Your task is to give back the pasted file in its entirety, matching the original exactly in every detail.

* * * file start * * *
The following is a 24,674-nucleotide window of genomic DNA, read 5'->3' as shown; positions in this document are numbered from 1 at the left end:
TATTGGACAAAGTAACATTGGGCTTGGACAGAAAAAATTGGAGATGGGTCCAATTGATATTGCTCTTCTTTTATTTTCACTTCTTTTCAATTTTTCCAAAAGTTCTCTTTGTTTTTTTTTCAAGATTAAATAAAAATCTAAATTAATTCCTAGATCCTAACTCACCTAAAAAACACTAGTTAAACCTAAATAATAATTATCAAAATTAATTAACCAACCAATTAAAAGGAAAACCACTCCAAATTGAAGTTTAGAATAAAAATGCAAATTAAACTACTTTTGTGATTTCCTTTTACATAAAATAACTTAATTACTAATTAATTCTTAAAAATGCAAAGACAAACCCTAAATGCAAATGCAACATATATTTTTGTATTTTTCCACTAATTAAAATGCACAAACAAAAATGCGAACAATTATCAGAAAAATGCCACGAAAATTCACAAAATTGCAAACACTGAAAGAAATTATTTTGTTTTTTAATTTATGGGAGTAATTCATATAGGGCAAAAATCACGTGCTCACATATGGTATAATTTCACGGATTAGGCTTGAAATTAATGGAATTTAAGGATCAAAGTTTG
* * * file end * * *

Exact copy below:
The following is a 24,674-nucleotide window of genomic DNA, read 5'->3' as shown; positions in this document are numbered from 1 at the left end:
TATTGGACAAAGTAACATTGGGCTTGGACAGAAAAAATTGGAGATGGGTCCAATTGATATTGCTCTTCTTTTATTTTCACTTCTTTTCAATTTTTCCAAAAGTTCTCTTTGTTTTTTTTTCAAGATTAAATAAAAATCTAAATTAATTCCTAGATCCTAACTCACCTAAAAAACACTAGTTAAACCTAAATAATAATTATCAAAATTAATTAACCAACCAATTAAAAGGAAAACCACTCCAAATTGAAGTTTAGAATAAAAATGCAAATTAAACTACTTTTGTGATTTCCTTTTACATAAAATAACTTAATTACTAATTAATTCTTAAAAATGCAAAGACAAACCCTAAATGCAAATGCAACATATATTTTTGTATTTTTCCACTAATTAAAATGCACAAACAAAAATGCGAACAATTATCAGAAAAATGCCACGAAAATTCACAAAATTGCAAACACTGAAAGAAATTATTTTGTTTTTTAATTTATGGGAGTAATTCATATAGGGCAAAAATCACGTGCTCACATATGGTATAATTTCACGGATTAGGCTTGAAATTAATGGAATTTAAGGATCAAAGTTTG